Donald Trump in many ways is the inverse of James Comey. Trump was a tycoon, first of real estate and then of himself, who came to embody the glittery excesses of the 1980s before breaking out of his Sherman McCoy milieu and winning the presidency, elected because voters believed he was bad enough to do some good. Comey was the incorruptible lawman, the one with the descriptor “Boy Scout” next to his name in all the stylebooks, who took pride in hovering above politics only to be dragged down into the partisan muck. And here we thought Chuck Schumer would give the president headaches; in retrospect, these two seemed predestined to clash.
US attitudes towards Russia bring to mind the overall poor coverage of that country on the leading American TV news networks. A certain preferred slant regularly gets the upper hand. This month has seen some occurrences of that ongoing trend, which don't (at least for the most part) get reviewed on the Sunday morning aired Fox News show «Media Buzz», hosted by Howard Kurtz, and its CNN rival (aired at the same time) «Reliable Sources»...
Here we have a scoop hitting the mainstream media headlines to eclipse China’s One Belt, One Road summit, the Macron’s inauguration, Syria, never ending North Korea’s missile launches and the Turkish President Erdogan’s visit to Washington. US President Donald Trump is at the centre of a storm. The saga of the alleged Russian connection to Trump’s campaign is once again dominating the news.
Establishment voices are escalating their calls for President Trump’s impeachment, even without any public evidence that his campaign colluded with Russia, reports Robert Parry.
When President Donald Trump receives President Recep Erdogan on Tuesday at the White House, his legendary deal-making prowess will be on trial. Trump has not been in a tearing hurry to receive Erdogan. During the first 100 days of his presidency, Trump received the leaders of Israel, Egypt, Saudi Arabia, UAE, Jordan (twice), Iraq and Palestine. Yet, none of them belongs to a Nato member country and or is a crucial “swing” state in Trump’s messianic war against ISIS, as Turkey is.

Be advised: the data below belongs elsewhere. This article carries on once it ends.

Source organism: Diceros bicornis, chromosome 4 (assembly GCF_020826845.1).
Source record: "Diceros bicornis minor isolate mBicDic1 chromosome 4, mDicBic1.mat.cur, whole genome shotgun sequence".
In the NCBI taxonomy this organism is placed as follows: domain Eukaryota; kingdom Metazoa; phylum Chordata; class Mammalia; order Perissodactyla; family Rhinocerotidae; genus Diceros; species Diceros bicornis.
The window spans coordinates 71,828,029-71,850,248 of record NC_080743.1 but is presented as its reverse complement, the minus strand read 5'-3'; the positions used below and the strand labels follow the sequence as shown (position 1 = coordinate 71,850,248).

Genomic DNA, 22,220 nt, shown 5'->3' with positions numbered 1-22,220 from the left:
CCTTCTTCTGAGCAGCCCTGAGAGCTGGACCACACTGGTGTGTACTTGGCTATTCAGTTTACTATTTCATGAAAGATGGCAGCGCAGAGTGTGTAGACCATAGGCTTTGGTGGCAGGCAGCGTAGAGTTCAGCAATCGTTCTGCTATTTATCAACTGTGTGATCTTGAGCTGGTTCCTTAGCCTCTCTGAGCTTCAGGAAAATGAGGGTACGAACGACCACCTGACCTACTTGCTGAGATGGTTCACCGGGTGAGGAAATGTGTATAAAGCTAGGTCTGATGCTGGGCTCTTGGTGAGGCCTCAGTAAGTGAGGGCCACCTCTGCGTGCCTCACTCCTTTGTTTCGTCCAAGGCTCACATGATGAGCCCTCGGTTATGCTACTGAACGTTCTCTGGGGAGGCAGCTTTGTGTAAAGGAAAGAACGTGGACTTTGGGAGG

The first stage of U.S. President Donald Trump’s plan to restore America’s former dominance as a manufacturing country will be announced this coming weekend in Riyadh Saudi Arabia and Washington DC, but its outlines are now already more than clear. The biggest-ever foreign sale of U.S.-made weaponry will be announced at that time, and, according to a little-noticed report by Reuters on May 12 th , an unidentified U.S. government official informed Reuters that «We are in the final stages of a series of deals», whose size will be of truly extraordinary historic proportions.
There is no such thing as cyber security. The only choice is more security or less security, as the recent hack of the National Security Agency demonstrates.
The latest test of a far-reaching ballistic missile by North Korea came only days after South Korea’s new president Moon Jae-in was inaugurated, saying that he was prepared to engage in diplomatic talks with his northern neighbor.
The Trump administration’s decision May 9 to provide arms to the Syrian Kurdish People’s Protection Units (YPG) does not bode well for the meeting between US President Donald Trump and Turkish President Recep Tayyip Erdogan in Washington on May 16.
What’s behind restoration of the Cold War is a fall-off in the global armaments trade after the capitalist-versus-communist Cold War ended with the 9 November 1989 opening-up of the Berlin Wall, and after the ideological excuse for buying and using nuclear weapons thus ended when the Soviet Union and its communism and its Warsaw Pact military alliance against America’s NATO alliance ended soon thereafter, in 1991. Weapons became less needed, because there was no longer an ideological excuse available for invading, and for perpetrating (and/or backing) coups in, foreign countries. And this reduction in the weapons-market harmed the major investors in arms-manufacturing international corporations. Their business was suffering.